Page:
Kirkus Reviews (August 1, 2019)
Between man-eating insects, a fashionably dressed sister-wolf, and a hypnotic feminist girl band, Armfield leaves no supernatural stone unturned in this dazzling debut. Writing with an elegant and often poetic style, British author Armfield conjures nine uncanny worlds in her first short story collection. And while her tales are notable for their concepts, they don’t lack in substance, either. Behind each of her stories lie undercurrents of loss, metamorphosis, and the ever shifting nature of human relationships. The horror of her work comes not only from the eerie occurrences on each page, but also in the relatability of her characters and the connections a reader can draw between their situations and the absurdity of everyday life. In “Formerly Feral,” for example, an adolescent girl copes with her parents’ divorce, her father’s remarriage, and her own shifting identity as she faces school bullies and bonds with the newest member of her family—a wolf. “Smack” also deals with divorce but depicts the breakup of a marriage through the eyes of a wife holding on to her disintegrating relationship by locking herself—sans nutrition or power —in the beach house she and her husband once shared. Perhaps most extraordinary is “The Great Awake,” which captures the sleeplessness of city life and the bitter, competitive spirit that accompanies it. In this strange world, plagued by the “removal of the sleep-state from the body,” shadelike “Sleeps” step out of their human hosts while the tired people left behind reshape society to take advantage of the mass insomnia. The title story, meanwhile, follows a couple navigating both the salt waters that have flooded the Earth and their unspoken feelings about their future. While a story or two ends abruptly or doesn’t delve quite as deeply as the most spectacular in the collection, each piece is filled with magic, insight, and a rare level of creativity that mark Armfield as a fresh new voice of magical realism. Artistic and perceptive, Armfield’s debut explores the ebbs and flows of human connection in lives touched by the bizarre.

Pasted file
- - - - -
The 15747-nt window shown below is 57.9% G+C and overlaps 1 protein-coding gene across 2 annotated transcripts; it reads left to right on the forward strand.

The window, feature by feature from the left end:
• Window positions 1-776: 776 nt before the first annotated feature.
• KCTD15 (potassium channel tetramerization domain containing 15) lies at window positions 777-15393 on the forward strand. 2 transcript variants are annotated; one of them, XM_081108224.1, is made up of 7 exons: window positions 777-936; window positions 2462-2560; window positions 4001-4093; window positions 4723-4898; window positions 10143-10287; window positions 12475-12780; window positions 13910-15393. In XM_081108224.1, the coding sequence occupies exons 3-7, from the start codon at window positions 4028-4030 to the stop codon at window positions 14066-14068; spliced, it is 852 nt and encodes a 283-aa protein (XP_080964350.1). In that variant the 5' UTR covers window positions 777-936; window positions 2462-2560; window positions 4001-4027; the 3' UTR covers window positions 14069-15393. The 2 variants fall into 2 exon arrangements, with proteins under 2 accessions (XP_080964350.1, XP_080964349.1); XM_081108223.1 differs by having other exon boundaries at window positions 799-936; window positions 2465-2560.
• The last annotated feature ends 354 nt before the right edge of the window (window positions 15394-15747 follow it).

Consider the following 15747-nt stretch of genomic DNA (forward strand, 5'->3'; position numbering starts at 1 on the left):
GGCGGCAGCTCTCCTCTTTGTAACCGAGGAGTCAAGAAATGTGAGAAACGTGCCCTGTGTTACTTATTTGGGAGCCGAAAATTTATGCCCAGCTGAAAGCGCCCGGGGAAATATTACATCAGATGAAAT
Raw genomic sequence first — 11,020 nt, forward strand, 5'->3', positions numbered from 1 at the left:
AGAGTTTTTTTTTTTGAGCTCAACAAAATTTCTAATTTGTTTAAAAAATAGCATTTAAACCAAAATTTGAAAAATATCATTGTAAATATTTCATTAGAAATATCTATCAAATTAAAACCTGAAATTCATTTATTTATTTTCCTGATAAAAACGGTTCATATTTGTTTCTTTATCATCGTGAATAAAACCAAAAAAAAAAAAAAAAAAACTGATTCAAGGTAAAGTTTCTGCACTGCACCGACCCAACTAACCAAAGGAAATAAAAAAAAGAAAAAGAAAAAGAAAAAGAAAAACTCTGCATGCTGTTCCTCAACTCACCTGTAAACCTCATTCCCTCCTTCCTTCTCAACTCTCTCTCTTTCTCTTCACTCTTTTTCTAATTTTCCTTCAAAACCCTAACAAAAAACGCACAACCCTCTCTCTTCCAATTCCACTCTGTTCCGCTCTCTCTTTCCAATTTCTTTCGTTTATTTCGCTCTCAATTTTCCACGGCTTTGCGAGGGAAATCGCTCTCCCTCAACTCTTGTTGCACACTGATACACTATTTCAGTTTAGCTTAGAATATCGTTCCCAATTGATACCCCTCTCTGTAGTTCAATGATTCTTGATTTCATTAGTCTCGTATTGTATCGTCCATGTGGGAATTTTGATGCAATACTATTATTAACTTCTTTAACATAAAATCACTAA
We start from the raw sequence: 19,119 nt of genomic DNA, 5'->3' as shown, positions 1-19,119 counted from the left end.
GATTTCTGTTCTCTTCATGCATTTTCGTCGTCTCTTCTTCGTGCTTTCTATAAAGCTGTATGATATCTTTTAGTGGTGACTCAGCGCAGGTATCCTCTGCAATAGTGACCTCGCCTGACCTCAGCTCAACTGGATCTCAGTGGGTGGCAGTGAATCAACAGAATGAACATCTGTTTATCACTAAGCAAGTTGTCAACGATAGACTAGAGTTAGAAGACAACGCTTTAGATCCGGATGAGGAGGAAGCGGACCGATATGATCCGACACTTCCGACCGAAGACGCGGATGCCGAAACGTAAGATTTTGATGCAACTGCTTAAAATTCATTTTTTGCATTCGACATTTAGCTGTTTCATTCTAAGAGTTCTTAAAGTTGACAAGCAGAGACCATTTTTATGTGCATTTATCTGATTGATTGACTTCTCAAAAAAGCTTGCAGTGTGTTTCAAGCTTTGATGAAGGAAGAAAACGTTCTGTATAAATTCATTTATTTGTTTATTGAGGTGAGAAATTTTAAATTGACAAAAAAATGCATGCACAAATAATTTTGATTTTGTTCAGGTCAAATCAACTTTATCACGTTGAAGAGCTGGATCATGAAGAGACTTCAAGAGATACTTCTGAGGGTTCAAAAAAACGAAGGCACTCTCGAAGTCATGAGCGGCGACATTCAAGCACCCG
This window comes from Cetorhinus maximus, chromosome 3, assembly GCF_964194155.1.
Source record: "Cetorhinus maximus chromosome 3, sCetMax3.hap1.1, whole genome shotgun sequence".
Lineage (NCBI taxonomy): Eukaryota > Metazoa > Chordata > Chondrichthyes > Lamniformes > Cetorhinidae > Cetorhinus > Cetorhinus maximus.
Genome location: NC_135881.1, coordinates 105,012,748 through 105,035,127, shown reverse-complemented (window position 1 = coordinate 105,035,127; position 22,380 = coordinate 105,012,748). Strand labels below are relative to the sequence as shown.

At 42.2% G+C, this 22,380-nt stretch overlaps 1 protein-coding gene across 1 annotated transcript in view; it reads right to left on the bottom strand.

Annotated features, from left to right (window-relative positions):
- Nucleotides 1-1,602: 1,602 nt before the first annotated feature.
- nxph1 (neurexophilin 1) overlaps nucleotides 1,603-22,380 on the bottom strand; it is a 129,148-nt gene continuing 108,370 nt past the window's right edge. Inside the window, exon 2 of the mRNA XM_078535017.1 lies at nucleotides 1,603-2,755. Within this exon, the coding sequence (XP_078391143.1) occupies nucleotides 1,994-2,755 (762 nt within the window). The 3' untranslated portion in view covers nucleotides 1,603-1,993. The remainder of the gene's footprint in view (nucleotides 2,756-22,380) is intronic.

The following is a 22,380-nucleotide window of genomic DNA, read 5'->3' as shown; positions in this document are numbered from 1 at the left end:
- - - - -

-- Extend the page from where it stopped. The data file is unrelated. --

About the Author

Julia Armfield is a fiction writer and occasional playwright with a Masters in Victorian Art and Literature from Royal Holloway University. Her work has been published in The White Review, Lighthouse, Analog Magazine, Neon Magazine and The Stockholm Review. She was commended in the Moth Short Story Prize 2017 and won the White Review Short Story Prize with two of the stories in this collection. She lives in London, where she is at work on her debut novel.

Her website is https://www.juliaarmfield.co.uk/

Around the Web

salt slow on Amazon

salt slow on Barnes and Noble

salt slow on Goodreads

salt slow on LibraryThing

salt slow Publisher Page

Photo Prompt

Photo Prompt – Tube Inspector, 1942

Photo — “Tube Inspector”

Use the photos posted in this feature for writing prompts, warm-up activities, drawing templates or as part of a photo analysis.

July 1942. “Ford bomber plant at Willow Run, Michigan. Inspection of more than a thousand separate tubing pieces composing the fuel, hydraulic, de-icing and other systems in a bomber is a highly important job. This young employee at the giant Willow Run plant uses her tiny flashlight to discover any internal defects in the tubing.” Photo by Ann Rosener, Office of War Information.

 Click image to enlarge


(Source: Shorpy)